This spring I’ve been teaching my favorite course again. It’s called “The Power of Story,” and it asks the question: Why do we tell stories? Many of my students at Quinnipiac University think at first that this is a simple question, one that couldn’t possibly sustain an entire semester of reading and writing and discussion. We tell stories for entertainment, they say. Yes, of course. But there must be other reasons, because stories have existed in some form in nearly every human culture from the beginning of time. Why? Many students see learning as an accumulation of facts, and for that reason stories appear to them to be entirely frivolous. But over the course of the semester, interesting things begin to happen. We read the original versions of some of the sanitized fairy tales they grew up with, and they are shocked to recognize the undertones of rape in the story of “Little Red Riding Hood” and the brutality of the stepmother (never mind the witch) in “Hansel and Gretel.” We notice similarities between oral stories of the Dakotah and Ojibway Indians and stories from Judeo-Christian traditions. We write our own family stories and discover the unintended repetition among classmates of common American themes—rags to riches, love that was meant to be—and the presence of some of those same themes in our beloved American legends. We hear from theorists like Bruno Bettelheim, who tells us that children need the original, unsweetened versions of fairy tales, which will help gain them “access to deeper meaning” in life. Joseph Campbell teaches us about archetypal mythic heroes, and biologist Paul Hernadi argues that good storytellers may have had a biological advantage in human evolution. We finish our semester with a reading of Salman Rushdie’s playful allegorical novel Haroun and the Sea of Stories, in which saving the Ocean of the Streams of Story from pollution and ultimately death is the protagonist’s lofty goal. By the end of the course, my students are formulating their own ideas about the power of stories in our lives, the purpose they serve, what works and what doesn’t, why stories matter.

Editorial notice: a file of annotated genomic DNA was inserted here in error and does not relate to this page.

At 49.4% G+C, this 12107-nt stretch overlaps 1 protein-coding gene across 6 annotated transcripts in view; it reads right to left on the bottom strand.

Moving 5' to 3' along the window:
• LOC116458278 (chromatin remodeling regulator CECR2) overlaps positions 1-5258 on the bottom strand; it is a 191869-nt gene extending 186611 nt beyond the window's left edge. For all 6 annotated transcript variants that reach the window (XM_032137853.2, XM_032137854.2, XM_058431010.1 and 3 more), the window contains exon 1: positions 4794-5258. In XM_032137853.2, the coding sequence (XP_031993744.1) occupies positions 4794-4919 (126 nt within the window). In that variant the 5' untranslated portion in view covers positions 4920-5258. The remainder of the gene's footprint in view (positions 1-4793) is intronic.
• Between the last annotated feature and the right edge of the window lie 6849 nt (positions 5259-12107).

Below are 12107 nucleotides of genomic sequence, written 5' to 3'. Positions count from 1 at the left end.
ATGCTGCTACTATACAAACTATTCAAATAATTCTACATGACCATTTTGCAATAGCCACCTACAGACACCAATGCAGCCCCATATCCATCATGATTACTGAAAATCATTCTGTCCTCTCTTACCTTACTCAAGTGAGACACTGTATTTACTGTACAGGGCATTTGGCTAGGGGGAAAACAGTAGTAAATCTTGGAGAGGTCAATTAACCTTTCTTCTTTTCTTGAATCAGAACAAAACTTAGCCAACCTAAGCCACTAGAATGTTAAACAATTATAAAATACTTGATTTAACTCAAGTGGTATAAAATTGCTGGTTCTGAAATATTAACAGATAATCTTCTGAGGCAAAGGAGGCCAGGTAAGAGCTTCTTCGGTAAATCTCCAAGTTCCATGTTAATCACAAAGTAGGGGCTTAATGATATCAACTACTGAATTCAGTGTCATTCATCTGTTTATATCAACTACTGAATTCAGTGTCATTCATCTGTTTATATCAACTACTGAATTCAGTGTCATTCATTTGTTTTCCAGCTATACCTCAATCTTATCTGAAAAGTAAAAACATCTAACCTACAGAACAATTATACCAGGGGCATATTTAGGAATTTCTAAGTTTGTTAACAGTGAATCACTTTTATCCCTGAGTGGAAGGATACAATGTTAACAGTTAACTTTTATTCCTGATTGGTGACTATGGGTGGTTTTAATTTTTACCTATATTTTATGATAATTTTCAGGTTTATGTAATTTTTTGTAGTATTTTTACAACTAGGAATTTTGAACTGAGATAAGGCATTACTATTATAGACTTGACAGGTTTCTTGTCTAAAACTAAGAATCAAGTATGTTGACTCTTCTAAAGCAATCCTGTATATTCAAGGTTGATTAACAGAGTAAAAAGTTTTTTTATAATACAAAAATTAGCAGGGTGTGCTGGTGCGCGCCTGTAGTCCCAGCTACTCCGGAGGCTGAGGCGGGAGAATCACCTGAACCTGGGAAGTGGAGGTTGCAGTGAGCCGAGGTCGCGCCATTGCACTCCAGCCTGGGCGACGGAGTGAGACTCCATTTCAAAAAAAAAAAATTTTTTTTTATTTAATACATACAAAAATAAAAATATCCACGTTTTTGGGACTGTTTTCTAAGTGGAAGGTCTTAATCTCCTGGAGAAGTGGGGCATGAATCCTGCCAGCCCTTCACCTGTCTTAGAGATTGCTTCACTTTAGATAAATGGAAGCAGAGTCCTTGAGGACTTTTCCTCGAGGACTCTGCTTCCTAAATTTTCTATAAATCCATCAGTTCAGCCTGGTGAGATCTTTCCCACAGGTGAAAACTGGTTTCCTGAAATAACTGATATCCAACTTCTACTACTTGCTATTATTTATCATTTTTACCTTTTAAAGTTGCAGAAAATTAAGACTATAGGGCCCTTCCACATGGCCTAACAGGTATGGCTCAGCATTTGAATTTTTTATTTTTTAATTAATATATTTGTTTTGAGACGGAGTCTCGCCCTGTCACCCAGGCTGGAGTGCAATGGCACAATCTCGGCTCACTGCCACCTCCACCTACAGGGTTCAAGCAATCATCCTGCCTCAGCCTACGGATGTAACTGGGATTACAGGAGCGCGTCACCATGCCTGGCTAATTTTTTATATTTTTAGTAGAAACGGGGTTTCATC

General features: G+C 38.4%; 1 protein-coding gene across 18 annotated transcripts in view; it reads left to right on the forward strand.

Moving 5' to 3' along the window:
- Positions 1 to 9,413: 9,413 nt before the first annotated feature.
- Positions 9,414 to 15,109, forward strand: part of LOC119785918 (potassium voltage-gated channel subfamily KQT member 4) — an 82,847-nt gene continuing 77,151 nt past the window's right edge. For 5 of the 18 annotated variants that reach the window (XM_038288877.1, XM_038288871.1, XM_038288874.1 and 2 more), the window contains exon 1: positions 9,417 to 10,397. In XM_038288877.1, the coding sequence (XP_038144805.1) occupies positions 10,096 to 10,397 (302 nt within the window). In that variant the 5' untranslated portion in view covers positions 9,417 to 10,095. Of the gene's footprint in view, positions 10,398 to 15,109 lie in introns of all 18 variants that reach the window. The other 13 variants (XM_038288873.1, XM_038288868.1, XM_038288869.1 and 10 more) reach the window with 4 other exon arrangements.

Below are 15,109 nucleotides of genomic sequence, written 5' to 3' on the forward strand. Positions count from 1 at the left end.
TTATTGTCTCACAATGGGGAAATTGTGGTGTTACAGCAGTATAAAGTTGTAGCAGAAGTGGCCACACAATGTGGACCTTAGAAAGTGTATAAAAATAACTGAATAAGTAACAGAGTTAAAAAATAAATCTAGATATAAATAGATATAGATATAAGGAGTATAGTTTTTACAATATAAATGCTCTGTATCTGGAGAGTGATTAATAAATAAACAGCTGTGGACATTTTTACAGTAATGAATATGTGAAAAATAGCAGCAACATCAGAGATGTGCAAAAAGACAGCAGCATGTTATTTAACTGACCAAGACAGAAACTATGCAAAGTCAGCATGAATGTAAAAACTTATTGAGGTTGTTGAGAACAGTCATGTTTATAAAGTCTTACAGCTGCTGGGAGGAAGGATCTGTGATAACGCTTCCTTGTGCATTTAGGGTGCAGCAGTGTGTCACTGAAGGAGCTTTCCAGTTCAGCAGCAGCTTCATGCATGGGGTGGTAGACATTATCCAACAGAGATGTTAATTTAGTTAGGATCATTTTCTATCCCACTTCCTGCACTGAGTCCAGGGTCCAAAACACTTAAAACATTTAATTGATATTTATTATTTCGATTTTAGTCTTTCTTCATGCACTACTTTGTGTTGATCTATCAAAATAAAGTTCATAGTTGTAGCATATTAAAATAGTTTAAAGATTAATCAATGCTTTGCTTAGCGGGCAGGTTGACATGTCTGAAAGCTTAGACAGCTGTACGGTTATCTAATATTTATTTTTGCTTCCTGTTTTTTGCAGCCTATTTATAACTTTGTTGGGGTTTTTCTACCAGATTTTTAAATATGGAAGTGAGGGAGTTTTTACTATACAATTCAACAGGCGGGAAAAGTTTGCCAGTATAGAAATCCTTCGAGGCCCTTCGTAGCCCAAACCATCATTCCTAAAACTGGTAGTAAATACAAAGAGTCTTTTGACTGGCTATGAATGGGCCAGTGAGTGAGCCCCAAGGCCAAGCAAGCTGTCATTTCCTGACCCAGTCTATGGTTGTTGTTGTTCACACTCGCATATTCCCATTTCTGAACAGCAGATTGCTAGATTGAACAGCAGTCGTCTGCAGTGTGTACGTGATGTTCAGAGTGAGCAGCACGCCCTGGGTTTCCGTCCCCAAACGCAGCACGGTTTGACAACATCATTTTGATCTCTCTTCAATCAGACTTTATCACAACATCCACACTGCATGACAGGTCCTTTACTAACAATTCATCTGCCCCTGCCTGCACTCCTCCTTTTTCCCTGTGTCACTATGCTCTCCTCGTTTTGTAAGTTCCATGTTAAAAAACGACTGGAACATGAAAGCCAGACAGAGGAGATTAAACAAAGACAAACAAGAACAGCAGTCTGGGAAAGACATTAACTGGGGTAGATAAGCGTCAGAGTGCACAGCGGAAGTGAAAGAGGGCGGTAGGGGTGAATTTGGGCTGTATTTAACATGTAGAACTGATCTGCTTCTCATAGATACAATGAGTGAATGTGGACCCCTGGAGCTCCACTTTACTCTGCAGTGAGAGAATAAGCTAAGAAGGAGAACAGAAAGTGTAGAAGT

As a writer of fiction, in this course I am working on perhaps my own biggest question. Does being a storyteller matter? Or is it just play? (Or does what we call “play” actually matter?) The questions ever fascinate me, and over the years, I have come to my own understanding of the power of stories, of what they give us that real life (and, by extension, often non-fiction) does not. I find it interesting when people complain that a story wasn’t “realistic” or that “it’s not how things really work” because, of course, that’s the point of fiction. Telling a story allows us to create what we are missing in “real life.”  Stories make sense of that which in the living often seems senseless, make logic of the illogical, make patterns out of chaos. Even in a story that doesn’t end happily ever after, there is a comforting progression, an order to things, a beginning and a middle and an end which follow through cause and effect one upon the other and which ultimately lead us to some conclusion about the world. There are other kinds of stories that take a greater interest in playing with the form of storytelling itself. But traditional stories never go out of style because they give us these things. I don’t tell my students that I’ve reached this conclusion. For one thing, I haven’t finished thinking about it for myself. But more importantly, it is their question to explore, their discovery (different from mine) to make. Think about it: what do stories do for you?